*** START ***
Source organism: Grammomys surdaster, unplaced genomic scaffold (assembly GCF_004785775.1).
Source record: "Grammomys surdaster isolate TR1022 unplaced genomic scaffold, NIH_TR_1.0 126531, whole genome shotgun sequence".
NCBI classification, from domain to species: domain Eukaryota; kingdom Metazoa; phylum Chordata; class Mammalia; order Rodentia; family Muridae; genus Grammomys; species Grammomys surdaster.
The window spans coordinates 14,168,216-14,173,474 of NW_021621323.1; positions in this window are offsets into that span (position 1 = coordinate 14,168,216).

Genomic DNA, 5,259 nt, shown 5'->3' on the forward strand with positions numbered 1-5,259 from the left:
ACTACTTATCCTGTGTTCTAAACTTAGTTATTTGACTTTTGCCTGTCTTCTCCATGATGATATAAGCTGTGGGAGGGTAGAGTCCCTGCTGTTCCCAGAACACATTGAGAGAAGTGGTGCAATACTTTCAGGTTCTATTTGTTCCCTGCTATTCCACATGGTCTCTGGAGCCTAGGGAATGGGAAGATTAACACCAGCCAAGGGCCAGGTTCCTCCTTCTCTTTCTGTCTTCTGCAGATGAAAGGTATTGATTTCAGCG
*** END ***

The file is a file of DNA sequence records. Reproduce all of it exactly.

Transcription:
Source organism: Grammomys surdaster, unplaced genomic scaffold (assembly GCF_004785775.1).
Source record: "Grammomys surdaster isolate TR1022 unplaced genomic scaffold, NIH_TR_1.0 126531, whole genome shotgun sequence".
NCBI classification, from domain to species: domain Eukaryota; kingdom Metazoa; phylum Chordata; class Mammalia; order Rodentia; family Muridae; genus Grammomys; species Grammomys surdaster.
The window spans coordinates 14,168,216-14,173,474 of NW_021621323.1; positions in this window are offsets into that span (position 1 = coordinate 14,168,216).

Genomic DNA, 5,259 nt, shown 5'->3' on the forward strand with positions numbered 1-5,259 from the left:
ACTACTTATCCTGTGTTCTAAACTTAGTTATTTGACTTTTGCCTGTCTTCTCCATGATGATATAAGCTGTGGGAGGGTAGAGTCCCTGCTGTTCCCAGAACACATTGAGAGAAGTGGTGCAATACTTTCAGGTTCTATTTGTTCCCTGCTATTCCACATGGTCTCTGGAGCCTAGGGAATGGGAAGATTAACACCAGCCAAGGGCCAGGTTCCTCCTTCTCTTTCTGTCTTCTGCAGATGAAAGGTATTGATTTCAGCG